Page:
Farmworker Rights Must be End of Session Goal
The fact that there are people working in this state that are not entitled to basic worker rights is a source of shame for this state. Unfortunately, I am not talking about the right to a decent retirement, civil service or job protections, prevailing rate or other basic protections.
Farmworkers are afforded none of those very important things that we all enjoy. The reality is, those protections would be considered luxuries to a farmworker, not a right.
These people do not have the right to a day of rest during the week. They do not get overtime, even though they on average work 60 hours a week and many times, many more hours than that. This is often backbreaking work, involving heavy duty equipment. It includes exposure to pesticides, fertilizers and other chemicals in sometimes dangerous conditions.
If a farmworker tries to start a union or join a union, or if they even try to speak out on their own behalf, they can be fired, at will, with no explanation or reason. There is no seniority. There are no representatives or attorneys. There is no recourse. They can be blacklisted. They can be abused.
The Labor Movement has consistently opposed free trade agreements with other nations because these same conditions exist for workers in those countries. How can we justify keeping our laws exactly the same, right here in New York State?
I ask everyone to remember as we sit down to eat our meals whether breakfast lunch or dinner, that there is a good chance that the dairy products, produce, wine or countless other products we enjoy came from the hard work of these men, women and children.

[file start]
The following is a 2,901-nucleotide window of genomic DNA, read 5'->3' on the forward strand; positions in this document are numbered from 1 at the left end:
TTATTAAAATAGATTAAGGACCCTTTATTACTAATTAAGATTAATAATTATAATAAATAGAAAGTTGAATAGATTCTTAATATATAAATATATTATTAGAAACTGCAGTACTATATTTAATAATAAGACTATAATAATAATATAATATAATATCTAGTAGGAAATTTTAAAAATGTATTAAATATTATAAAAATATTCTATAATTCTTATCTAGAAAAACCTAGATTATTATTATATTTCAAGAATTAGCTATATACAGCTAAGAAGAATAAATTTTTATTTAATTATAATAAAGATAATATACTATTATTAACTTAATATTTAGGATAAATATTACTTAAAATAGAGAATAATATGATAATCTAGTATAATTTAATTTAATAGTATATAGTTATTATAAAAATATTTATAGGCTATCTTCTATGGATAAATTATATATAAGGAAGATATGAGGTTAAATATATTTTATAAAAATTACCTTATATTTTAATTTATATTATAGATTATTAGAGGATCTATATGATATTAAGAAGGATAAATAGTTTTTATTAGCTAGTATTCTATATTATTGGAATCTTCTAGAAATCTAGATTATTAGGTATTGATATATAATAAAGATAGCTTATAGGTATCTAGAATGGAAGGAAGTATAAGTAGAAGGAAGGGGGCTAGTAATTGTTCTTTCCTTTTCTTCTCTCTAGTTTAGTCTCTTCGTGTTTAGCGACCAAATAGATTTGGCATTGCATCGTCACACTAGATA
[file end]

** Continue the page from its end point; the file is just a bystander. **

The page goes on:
They deserve our respect, they deserve the same rights as other workers have, and they deserve it now.
Mario Cilento, President
Call To Action
LABOR LOBBYISTS MEETING
Monday, April 29, 2013, 1:00 p.m.
100 South Swan Street, Albany
Commissioner of Labor Peter Rivera will address the Lobbyists.
Issue of the Week
A. 6635 Heastie/S. 4470 Savino
Higher Education Employment Protection Act
This bill provides that instructional employees of higher education institutions, who are offered employment on a contingent basis, are eligible for unemployment benefits unless the employer provides sufficient evidence that the employee will in fact have a position when the semester begins.
Currently, employees in educational positions are denied eligibility for unemployment between sessions, simply because the employer sends a letter stating that they have a reasonable chance of employment. The reality, however, is that the work of many of these employees is contingent upon enrollment, funding or other factors, which fail to materialize, resulting in faculty members losing their positions. Many times this means the employee has not worked for several months, which puts his/her personal life and fiscal well-being in jeopardy.
Unemployment benefits are there to help workers who have lost their positions bridge the gap while not working. This will do just that for these employees who have for too long been denied this right.
Keep an Eye On
MONDAY, APRIL 29, 2013 Infrastructure Task Force Meeting, 2 p.m.,100 South Swan Street, Albany. (Immediately following the Labor Lobbyists meeting).
SAVE THE DATE: Thursday, August 1, 2013-NYS AFL-CIO COPE DAY AT THE RACES. For details www.nysaflcio.org.
For further information contact Mike Neidl at 518-436-8516 or by email email@example.com